MUSINGS ON THE BETTER HALF
Two rather different news items about women made me remember my daughter
today. Jackie has been living in near-poverty for six years in Oakland,
CA, while working on her doctorate in sociology at Berkeley. She is a
fierce feminist, very bright, and very testy when her dense sire fails to
understand the limitations under which women of the world have labored for
centuries, and are still laboring. Unfortunately, that's the normal,
everyday, happily obtuse, insensitive mental state in which I live. We
seldom see eye to eye. But she sprang to my mind as I scanned the paper,
and I wondered what she would say about these understated, incomplete
snippets of information I'd just read.
The state of Wisconsin recently signed a law that allows it to take into
custody pregnant women who fail to control their alcoholism or abuse drugs.
Its basis is to protect the unborn fetus from alcohol poisoning and birth
defects, or from being born addicted to drugs. There is no question the
law is well-intended. Few Americans would not agree with its purpose. But
looking at the personal freedoms guaranteed each of us by our constitution,
I think despite the best of intentions, the new Wisconsin law violates the
rights of women. Further, once a fetus is accepted as a person under law,
does that not implicitly make abortions illegal? They become murder. I
realize that the new Wisconsin law is written explicitly to exclude
abortion from its application, but it sets a precedent that regards the
fetus as a person with a right to survival. The issue of personal freedom
is very touchy, but the constitution is clear in this regard. It was
written to permit a man to do pretty much as he pleases, and I use the term
man with foresight. If a man decides to drink too much alcohol, a legal
substance, and does it in private without subsequently driving a car or
boat, or without becoming disorderly and a public nuisance, he is free to
do so. Can we legally treat a woman differently? That seems to be what
Wisconsin is doing.
The second noteworthy news event was raised at the national convention of
Southern Baptists, held in Salt Lake City, Utah. Women were advised to
follow the scripture and "Submit graciously, " to their husband's will,
direction, or wishes. In repayment, husbands are effectively tasked with
protecting and providing for their wives, which certainly seems strange in
a society where more than 60% of married women with young children work and
bring home a paycheck. Again, with the best of intentions, the requested
behavior relegates women to a form of second citizenship and subservience.
Jackie didn't have to make that point for it to be clear to me.
Obtuse, insensitive males like myself will probably find themselves in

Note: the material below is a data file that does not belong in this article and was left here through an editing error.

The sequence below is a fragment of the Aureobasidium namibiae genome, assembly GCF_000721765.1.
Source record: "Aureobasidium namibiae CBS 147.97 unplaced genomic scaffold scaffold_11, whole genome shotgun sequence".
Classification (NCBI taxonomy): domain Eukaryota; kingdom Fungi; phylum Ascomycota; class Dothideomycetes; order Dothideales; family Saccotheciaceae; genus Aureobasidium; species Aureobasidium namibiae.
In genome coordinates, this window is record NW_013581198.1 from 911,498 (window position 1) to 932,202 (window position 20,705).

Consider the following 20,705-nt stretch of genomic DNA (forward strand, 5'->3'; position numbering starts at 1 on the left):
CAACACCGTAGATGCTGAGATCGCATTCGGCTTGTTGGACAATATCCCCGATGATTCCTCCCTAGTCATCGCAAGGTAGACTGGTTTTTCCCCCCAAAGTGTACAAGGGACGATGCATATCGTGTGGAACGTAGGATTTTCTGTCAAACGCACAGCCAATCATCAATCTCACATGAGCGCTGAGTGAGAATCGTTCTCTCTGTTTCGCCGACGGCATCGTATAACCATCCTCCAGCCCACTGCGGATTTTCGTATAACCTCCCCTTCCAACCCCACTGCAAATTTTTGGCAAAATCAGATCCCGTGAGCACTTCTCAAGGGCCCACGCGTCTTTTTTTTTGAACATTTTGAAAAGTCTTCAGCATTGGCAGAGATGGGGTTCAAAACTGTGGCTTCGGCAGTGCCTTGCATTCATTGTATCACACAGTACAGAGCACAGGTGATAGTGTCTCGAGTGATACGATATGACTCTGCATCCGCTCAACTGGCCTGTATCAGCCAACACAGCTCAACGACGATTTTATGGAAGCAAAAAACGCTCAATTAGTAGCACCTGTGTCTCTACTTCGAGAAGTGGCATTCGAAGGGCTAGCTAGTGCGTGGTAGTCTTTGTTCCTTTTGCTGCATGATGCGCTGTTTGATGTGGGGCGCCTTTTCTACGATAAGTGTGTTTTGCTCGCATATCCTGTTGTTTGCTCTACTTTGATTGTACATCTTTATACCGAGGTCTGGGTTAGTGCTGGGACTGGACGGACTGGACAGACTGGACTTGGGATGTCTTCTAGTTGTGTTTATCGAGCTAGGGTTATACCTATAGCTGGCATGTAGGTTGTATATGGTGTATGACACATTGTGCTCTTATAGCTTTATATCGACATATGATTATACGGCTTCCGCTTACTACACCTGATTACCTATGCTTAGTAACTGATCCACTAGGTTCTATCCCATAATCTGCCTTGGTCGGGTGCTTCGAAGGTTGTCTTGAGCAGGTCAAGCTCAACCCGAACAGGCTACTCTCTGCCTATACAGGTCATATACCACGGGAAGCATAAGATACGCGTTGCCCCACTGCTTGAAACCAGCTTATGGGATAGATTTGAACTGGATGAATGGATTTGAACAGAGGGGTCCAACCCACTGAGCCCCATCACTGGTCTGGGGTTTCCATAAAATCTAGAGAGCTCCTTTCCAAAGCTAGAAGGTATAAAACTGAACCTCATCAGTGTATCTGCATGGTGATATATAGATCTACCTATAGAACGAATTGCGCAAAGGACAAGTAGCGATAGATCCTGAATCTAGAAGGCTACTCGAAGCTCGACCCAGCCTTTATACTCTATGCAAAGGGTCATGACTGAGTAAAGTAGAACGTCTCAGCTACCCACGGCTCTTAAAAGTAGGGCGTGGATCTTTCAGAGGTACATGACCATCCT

agreement with both of these policies, and I admit they seem rational and
socially desirable. Babies should be born as healthy as nature permits
them to be, and I think young children benefit from having one parent at
home during their pre-school years, and even beyond. I don't insist it
must be the mother, but having her home seems more "Normal" to me.
Besides, in practice, women actually control the majority of the wealth,
decide on most of the expenditures, either cajole or direct men's behavior,
and outlive men by nearly a decade. In the long run, they seem to do all
But if I were walking in women's moccasins, as the old Indian adage goes,
just how would I feel if either of these precepts applied to me? Would I
accept them? The answer would be an unqualified no. I think, were I a
woman and had those unfortunate habits, I would care enough for my unborn
child to stop drinking, smoking, and using drugs. But then, I'm neither an
alcoholic nor a drug addict. I certainly wouldn't allow anyone to tell me
not to, and I wouldn't submit graciously to anyone.
Haven't we, the males who have governed humanity and decreed religious
tenets since Adam, set up our rules and behavior in the best interests of
men, and allowed some of them by extension to apply to females? I'm not
sure it was done deliberately, but I'm not certain it wasn't.
Unquestionably, there are religious groups today, such as fundamentalist
Muslims, in which women are not permitted to vote, drive cars, or even
expose their ankles and faces to men. Their women may immediately be
divorced at a man's whim or dictate. None of that is true in America, and
a woman's lot is far better here. Shouldn't my daughter be content with
My considered answer is, yes, she should. But the nagging question that
remains is it would not be good enough for me, and I should not expect it
to be good enough for my daughter. Mathematics and physics taught me
equality is equality, or the equation doesn't work. The law Wisconsin just
passed and the behavior advocated by Southern Baptists is something
fundamentally different from equality, and we had better stand back and
carefully reflect on it. With Father's Day coming, it isn't right for my
daughter to feel alone in this matter.
Sam Orr firstname.lastname@example.org